Australian and New Zealand passengers are going to be evacuated from a stricken Antarctic cruise liner Thursday, after almost 60% of these on board tested positive for the coronavirus.
The Greg Mortimer, a cruise ship operated by Australia’s Aurora Expeditions, departed March 15 on a voyage to Antarctica and South Georgia. Since the start of April, however, the ship has been stuck off the coast of Uruguay, after authorities refused to permit passengers to disembark thanks to the danger of coronavirus.Of the 217 people on board, 128 passengers and crew have now tested positive for the virus.
Six passengers requiring specialized care are transferred to medical facilities in Montevideo — a video posted online by the Uruguayan navy showed them being transferred from ship to ship wearing full protective gear.Passengers from European and American who have tested positive for coronavirus, however, will need to remain on board until they need a negative test result, after which they’ll be ready to depart via Brazil, Aurora said.All passengers are going to be retested every two or three days, consistent with the company’s website.
In a statement earlier this month, Aurora said that the ship’s doctor had developed a fever, and “we are organizing a back-up volunteer medic.” The cruise operator added it had “formally escalated our request” to the Uruguayan authorities to permit the ship to dock and passengers to disembark, but it had thus far been denied.
Late Tuesday, the Uruguayan government said it had authorized a medical flight evacuation of latest Zealand and Australian passengers aboard the Greg Mortimer for later in the week . The passengers will fly to Melbourne on Thursday on a plane chartered by Aurora, where they’re going to undergo a mandated 14-day quarantine before proceeding to their final destinations.
“We are performing on charters and flights for all onboard with the aim of disembarking our passengers as soon as possible,” Aurora said during a statement.”While our preferred plan had been to disembark all passengers simultaneously, the character of things and therefore the difficultly in securing flights has meant it’s likely that the Australian and New Zealand passengers will leave the vessel before our European (UK included) and North American passengers.”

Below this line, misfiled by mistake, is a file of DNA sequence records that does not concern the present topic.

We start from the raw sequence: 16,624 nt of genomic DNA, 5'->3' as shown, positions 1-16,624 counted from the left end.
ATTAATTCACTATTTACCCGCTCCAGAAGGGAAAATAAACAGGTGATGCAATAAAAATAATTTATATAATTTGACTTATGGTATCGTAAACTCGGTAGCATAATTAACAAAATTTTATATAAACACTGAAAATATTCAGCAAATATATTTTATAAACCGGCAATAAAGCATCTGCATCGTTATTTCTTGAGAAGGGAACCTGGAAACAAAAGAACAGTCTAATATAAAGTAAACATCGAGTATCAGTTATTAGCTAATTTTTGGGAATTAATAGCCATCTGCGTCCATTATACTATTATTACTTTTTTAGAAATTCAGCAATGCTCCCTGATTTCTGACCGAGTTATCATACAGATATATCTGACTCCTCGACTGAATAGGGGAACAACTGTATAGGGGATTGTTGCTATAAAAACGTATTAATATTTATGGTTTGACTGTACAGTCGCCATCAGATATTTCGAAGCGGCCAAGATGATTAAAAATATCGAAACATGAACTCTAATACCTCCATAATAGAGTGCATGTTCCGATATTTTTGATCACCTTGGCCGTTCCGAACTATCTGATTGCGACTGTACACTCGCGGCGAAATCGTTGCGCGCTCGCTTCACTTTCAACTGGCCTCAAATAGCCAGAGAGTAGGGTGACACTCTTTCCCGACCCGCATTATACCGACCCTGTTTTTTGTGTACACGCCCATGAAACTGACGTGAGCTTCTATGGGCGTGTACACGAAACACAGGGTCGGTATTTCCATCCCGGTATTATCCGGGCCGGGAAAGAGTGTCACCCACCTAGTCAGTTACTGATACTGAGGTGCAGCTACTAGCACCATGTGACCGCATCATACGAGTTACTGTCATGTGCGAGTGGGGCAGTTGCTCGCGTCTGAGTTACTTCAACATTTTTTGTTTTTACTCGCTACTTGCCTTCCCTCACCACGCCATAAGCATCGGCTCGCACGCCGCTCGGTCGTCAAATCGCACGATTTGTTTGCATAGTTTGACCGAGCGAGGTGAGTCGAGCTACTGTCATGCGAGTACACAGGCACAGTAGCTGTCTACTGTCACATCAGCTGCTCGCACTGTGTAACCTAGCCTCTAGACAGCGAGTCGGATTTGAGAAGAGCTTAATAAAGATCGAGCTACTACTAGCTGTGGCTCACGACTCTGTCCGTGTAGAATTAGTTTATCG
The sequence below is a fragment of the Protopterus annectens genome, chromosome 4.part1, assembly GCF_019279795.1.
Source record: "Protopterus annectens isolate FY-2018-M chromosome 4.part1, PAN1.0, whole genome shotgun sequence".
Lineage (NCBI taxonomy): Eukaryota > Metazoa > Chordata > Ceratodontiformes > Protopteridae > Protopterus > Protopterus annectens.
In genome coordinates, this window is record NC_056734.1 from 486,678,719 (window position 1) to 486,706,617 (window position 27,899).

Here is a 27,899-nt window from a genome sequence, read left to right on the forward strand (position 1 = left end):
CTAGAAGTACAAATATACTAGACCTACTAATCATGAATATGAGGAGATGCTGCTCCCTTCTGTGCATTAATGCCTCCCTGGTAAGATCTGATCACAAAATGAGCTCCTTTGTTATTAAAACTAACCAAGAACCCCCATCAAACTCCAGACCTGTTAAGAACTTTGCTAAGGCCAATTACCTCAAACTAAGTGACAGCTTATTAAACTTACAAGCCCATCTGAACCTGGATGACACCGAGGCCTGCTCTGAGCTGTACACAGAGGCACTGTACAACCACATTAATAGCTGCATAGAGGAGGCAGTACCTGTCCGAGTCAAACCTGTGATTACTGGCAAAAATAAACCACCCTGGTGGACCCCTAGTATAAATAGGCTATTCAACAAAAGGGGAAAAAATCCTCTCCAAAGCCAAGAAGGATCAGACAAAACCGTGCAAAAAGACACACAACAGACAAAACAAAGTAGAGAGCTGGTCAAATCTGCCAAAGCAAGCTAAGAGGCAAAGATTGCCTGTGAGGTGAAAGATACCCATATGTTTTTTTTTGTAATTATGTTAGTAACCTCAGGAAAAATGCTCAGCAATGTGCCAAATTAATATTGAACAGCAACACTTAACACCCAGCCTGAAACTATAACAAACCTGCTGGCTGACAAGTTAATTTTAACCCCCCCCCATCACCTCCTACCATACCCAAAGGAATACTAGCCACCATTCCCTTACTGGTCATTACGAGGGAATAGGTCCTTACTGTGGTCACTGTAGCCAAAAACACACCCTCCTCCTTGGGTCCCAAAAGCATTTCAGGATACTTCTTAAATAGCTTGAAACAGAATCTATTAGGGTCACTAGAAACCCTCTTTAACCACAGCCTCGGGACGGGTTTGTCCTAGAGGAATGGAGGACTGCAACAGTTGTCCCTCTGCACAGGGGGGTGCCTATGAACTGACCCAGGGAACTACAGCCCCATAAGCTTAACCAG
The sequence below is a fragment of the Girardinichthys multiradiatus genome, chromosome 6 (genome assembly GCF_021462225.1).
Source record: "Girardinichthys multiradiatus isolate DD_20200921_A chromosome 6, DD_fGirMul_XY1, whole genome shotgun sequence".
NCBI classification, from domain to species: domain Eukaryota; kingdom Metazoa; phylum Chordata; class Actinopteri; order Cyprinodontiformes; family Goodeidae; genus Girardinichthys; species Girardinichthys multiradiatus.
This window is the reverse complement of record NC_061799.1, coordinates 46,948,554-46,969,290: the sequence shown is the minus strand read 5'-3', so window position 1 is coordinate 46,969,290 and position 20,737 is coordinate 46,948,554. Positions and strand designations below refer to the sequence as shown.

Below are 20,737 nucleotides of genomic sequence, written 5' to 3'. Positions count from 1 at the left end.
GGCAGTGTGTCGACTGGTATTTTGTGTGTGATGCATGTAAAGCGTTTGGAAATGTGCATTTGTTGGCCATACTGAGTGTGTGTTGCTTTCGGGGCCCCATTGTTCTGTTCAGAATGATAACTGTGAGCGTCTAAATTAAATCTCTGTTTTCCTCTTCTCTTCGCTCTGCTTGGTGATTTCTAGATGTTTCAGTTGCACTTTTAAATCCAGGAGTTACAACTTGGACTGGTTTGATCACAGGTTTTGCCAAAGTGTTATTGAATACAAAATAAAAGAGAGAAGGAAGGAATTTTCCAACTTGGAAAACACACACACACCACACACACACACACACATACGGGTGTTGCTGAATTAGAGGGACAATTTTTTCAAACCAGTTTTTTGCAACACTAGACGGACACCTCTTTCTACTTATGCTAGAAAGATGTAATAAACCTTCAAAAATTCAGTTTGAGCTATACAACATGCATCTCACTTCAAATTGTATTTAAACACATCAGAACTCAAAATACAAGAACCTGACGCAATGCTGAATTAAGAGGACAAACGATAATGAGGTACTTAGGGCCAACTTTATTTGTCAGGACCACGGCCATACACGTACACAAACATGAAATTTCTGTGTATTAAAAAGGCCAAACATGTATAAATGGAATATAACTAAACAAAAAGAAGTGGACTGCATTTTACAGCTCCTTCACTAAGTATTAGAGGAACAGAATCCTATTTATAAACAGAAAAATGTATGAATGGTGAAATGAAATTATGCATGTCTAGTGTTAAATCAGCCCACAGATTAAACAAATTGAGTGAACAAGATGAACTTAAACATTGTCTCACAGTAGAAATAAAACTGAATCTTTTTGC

Aurora said the chartered Airbus A340 are going to be specially fitted with medical and quarantine facilities so as to “ensure the health and safety of all on board.” the corporate estimated the value per passenger of a minimum of $9,300, and said it had been in discussions with the Australian government “for support with this cost as we all know that it’s not viable for several people.”Ian Duddy, the UK’s ambassador to Uruguay, said on Twitter that “we remain in close contact with the Uruguayan government, the cruise operator (and) UK passengers on board the Greg Mortimer.”
“Several passengers have tested positive for Covid-19. We still explore ways for passengers to disembark while respecting all health protocols,” he added.The Uruguayan government didn’t discuss when or whether passengers would be ready to disembark in the week .
Cruise ships stuck
More than a dozen cruise ships are effectively trapped stumped thanks to the coronavirus pandemic, as countries refused to permit those carrying infected passengers to dock.Australia’s Department of Foreign Affairs and Trade said this month it had been in direct contact with 10 cruise ships with around 600 Australian passengers on board.
“In most cases, disembarkation cannot occur unless passengers have onward flight arrangements and are ready to travel on to the airport via a so-called sanitary corridor, put in situ by host countries,” DFAT said during a statement.The situation on board the ships rapidly transformed from holiday to misery for passengers, many of whom booked and purchased the journeys long before the virus began spreading late last year.
Jay Martinez, a passenger on board the South Pacific cruise ship Norwegian Jewel, told CNN in the week that he and his wife had “hesitations” about boarding the ship and looked into amending their plans but were told they were locked in.”Up until the day that we left, that wasn’t an option,” Martinez said. “And with us having such a lot money invested into our honeymoon, we had no other choice but to board the ship.”
Last month, the Cruise Lines International Association (CLIA), an industry group whose members structure quite 95% of worldwide cruise capacity, suspended operations from US ports for 30 days. In a statement, CLIA said about 14% of its fleet, some 30 approximately ships, were still stumped . “Our members are focused on bringing these ships safely back to port as soon as they will ,” it added.
Source: CNN NEWS